Hiding under the “average” blanket

Higher ed folks often toss around numbers that supposedly describe the quality of a given college or university.  But a funny thing happens on the road to an “average” score.  Although it might approximate everyone, it rarely describes anyone in particular.  So unless a college hires an Institutional Psychic to predict the individual path of each new student (The Nostradamus Endowed Chair of Student Success?), metrics like an average retention rate or a student-faculty ratio don’t tell us as much about a place as we might like – or want – to think.

But this doesn’t mean that the data is useless.  In fact, we can learn a lot about ourselves by looking for differences between subsets of students on a variety of such metrics.  For example, an overall retention rate could – and often does – mask stark differences in persistence between high and lower ability students, high and lower income students, or men and women.  Identifying the nature of those differences could point us toward the solutions that would help us improve what we do.

Over the last several years we’ve increasingly employed this approach to squeeze more useful information out of our student experience data.  Many of you have already seen the way that the experiences of your majors might differ from other Augustana students in your senior survey departmental reports.  Taking the same approach that we use to better understand student retention (dividing students by gender, race/ethnicity, socioeconomic status, and academic preparation/incoming ACT score) reveals a layer of nuance that I believe deepens our understanding of the Augustana experience across diverse students types.  It also helps us use evidence to think about how we might engage specific types of students in specific moments to more carefully mitigate these differences.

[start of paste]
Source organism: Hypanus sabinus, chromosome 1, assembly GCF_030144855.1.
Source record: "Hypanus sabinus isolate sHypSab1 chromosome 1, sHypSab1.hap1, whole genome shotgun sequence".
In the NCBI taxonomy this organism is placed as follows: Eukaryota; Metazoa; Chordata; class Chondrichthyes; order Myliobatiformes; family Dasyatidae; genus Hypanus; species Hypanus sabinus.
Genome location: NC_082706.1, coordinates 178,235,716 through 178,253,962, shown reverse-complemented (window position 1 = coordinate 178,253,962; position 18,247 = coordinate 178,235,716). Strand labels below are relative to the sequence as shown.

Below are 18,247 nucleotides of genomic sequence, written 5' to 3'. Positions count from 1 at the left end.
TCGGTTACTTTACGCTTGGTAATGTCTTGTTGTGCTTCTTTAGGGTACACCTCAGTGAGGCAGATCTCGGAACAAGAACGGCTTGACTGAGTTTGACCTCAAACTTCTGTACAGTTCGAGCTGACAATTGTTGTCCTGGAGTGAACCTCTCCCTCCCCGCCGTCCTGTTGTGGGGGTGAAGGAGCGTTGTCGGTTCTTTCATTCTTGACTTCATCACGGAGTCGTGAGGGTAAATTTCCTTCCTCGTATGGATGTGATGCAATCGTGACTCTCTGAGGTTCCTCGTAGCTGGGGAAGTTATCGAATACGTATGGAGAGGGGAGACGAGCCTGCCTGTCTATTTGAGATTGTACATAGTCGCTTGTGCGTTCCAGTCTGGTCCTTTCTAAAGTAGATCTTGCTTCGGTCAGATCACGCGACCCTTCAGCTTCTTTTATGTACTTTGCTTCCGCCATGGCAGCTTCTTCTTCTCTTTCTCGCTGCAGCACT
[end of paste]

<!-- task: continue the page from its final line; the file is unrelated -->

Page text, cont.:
As an aside, the differences that we spend most time considering are those that cross a threshold of statistical significance – meaning that there is less than a 5% chance that the likelihood of the observed difference is coincidental (the formula that we used is called a t-test).  In this post I am going to focus on differences between low income and middle/upper income students.  Future posts will consider the differences the emerge across a range of variables including gender, race/ethnicity, and academic preparation.

Comparing low income students with middle/upper income students presents a great example of the complexities this kind of analysis can provide.  We used Pell Grant eligibility as the marker of lower income – its an easy way to categorize financial need, even as it probably over-simplifies the impact of socioeconomic status (SES).  As you look through the items on which differences emerged, think about the possible factors that might produce a statistically significance difference between the two groups’ responses.

Lower income students scored higher than middle/upper income students on several items.

  • My co-curricular activities provided numerous opportunities to interact with students who differed from me in race/ethnicity, sexual orientation, religious beliefs, or social/political values.